Osteoarthritis (OA) is a chronic progressive, painful disease of synovial joints, characterized by cartilage degradation, subchondral bone remodeling, osteophyte formation, and synovitis. It is now widely appreciated that the innate immune system, and in particular Toll-like receptors (TLRs), contributes to pathological changes in OA joint tissues. Furthermore, it is now also increasingly recognized that TLR signaling plays a key role in initiating and maintaining pain. Here, we reviewed the literature of the past 5 years with a focus on how TLRs may contribute to joint damage and pain in OA. We discuss biological effects of specific damage-associated molecular patterns (DAMPs) which act as TLR ligands in vitro, including direct effects on pain-sensing neurons. We then discuss the phenotype of transgenic mice that target TLR pathways, and provide evidence for a complex balance between pro- and anti-inflammatory signaling pathways activated by OA DAMPs. Finally, we summarize clinical evidence implicating TLRs in OA pathogenesis, including polymorphisms and surrogate markers of disease activity. Our review of the literature led us to propose a model where multi-directional crosstalk between connective tissue cells (chondrocytes, fibroblasts), innate immune cells, and sensory neurons in the affected joint may promote OA pathology and pain.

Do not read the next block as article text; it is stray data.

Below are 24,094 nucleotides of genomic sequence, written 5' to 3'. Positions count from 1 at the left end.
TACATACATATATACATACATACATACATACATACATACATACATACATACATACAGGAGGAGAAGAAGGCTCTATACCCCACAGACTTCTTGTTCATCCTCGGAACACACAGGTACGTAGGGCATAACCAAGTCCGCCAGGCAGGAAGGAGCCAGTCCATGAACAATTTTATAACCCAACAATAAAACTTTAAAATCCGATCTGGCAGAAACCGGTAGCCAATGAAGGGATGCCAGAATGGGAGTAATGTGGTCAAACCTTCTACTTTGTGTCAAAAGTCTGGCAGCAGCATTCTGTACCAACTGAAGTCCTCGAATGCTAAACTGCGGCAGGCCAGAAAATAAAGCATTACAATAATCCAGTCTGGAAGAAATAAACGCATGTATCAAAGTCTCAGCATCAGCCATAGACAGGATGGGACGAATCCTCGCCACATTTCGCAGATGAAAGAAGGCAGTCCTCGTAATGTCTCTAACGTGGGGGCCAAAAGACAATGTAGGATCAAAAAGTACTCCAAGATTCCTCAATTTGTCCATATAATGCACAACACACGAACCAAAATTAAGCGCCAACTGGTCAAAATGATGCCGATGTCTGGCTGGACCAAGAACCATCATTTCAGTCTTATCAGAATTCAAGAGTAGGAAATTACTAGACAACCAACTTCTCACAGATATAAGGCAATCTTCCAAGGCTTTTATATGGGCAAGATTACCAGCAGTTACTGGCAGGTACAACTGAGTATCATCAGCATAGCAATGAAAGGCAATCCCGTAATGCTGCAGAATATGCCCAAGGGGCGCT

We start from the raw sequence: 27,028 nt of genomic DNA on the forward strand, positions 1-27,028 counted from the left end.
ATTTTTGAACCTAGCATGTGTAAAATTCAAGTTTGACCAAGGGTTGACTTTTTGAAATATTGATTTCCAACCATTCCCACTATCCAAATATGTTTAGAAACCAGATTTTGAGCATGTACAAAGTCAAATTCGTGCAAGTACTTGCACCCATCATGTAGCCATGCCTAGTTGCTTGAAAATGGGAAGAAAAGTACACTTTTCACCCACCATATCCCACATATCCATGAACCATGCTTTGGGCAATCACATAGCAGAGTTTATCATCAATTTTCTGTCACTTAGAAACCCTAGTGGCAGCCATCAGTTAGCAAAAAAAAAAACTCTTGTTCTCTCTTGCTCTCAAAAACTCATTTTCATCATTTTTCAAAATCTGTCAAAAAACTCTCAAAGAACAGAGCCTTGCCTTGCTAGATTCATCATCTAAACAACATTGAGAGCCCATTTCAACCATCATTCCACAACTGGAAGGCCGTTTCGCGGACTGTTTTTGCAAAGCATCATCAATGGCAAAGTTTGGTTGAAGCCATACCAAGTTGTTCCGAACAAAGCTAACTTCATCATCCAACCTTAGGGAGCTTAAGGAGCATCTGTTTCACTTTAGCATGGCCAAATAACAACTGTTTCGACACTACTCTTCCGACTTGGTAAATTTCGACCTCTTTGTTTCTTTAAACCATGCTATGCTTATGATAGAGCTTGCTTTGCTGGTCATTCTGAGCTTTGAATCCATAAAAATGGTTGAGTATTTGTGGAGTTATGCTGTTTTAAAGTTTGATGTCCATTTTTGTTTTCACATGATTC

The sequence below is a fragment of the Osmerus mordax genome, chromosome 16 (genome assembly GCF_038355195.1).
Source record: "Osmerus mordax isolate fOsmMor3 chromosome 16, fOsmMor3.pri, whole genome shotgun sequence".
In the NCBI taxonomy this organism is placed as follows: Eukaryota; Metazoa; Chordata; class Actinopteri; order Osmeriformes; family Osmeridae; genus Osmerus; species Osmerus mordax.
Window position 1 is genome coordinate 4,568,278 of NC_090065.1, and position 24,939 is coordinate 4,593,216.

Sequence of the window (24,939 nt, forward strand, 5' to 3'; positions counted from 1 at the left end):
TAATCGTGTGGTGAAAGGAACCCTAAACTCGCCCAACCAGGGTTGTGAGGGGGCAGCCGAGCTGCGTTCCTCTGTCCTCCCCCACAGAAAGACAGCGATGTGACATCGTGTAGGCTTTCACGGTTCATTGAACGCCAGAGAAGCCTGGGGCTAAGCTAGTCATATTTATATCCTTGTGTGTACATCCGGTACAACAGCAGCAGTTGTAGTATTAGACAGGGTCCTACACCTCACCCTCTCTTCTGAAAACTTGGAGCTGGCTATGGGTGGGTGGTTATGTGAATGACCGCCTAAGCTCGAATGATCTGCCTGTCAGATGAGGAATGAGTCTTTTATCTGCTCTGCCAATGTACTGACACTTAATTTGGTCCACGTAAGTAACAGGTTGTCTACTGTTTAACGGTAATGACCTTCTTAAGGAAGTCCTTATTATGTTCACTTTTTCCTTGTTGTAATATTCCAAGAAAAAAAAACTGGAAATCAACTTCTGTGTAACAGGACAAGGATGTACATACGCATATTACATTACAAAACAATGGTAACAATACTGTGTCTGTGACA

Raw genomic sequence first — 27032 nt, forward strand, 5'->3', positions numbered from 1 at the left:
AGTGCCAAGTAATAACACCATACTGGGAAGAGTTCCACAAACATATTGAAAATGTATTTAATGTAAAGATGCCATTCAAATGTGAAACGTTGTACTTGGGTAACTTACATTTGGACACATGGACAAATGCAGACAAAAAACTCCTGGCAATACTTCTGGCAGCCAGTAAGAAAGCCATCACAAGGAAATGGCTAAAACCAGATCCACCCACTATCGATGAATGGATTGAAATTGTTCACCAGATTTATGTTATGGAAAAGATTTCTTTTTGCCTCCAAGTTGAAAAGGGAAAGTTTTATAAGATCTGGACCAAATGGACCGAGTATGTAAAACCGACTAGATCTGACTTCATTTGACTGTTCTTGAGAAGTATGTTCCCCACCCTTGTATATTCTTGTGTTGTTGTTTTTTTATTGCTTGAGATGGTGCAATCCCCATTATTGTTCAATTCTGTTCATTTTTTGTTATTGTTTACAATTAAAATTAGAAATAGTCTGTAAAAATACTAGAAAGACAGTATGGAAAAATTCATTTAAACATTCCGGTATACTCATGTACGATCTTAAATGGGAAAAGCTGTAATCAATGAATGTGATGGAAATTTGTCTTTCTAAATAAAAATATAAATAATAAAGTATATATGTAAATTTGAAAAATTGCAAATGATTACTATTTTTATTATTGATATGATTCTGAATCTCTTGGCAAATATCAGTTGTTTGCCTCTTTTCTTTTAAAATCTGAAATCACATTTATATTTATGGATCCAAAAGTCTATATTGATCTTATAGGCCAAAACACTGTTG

Keywords: Alarmins; DAMPs; Innate immunity; Osteoarthritis; Pain; TLR.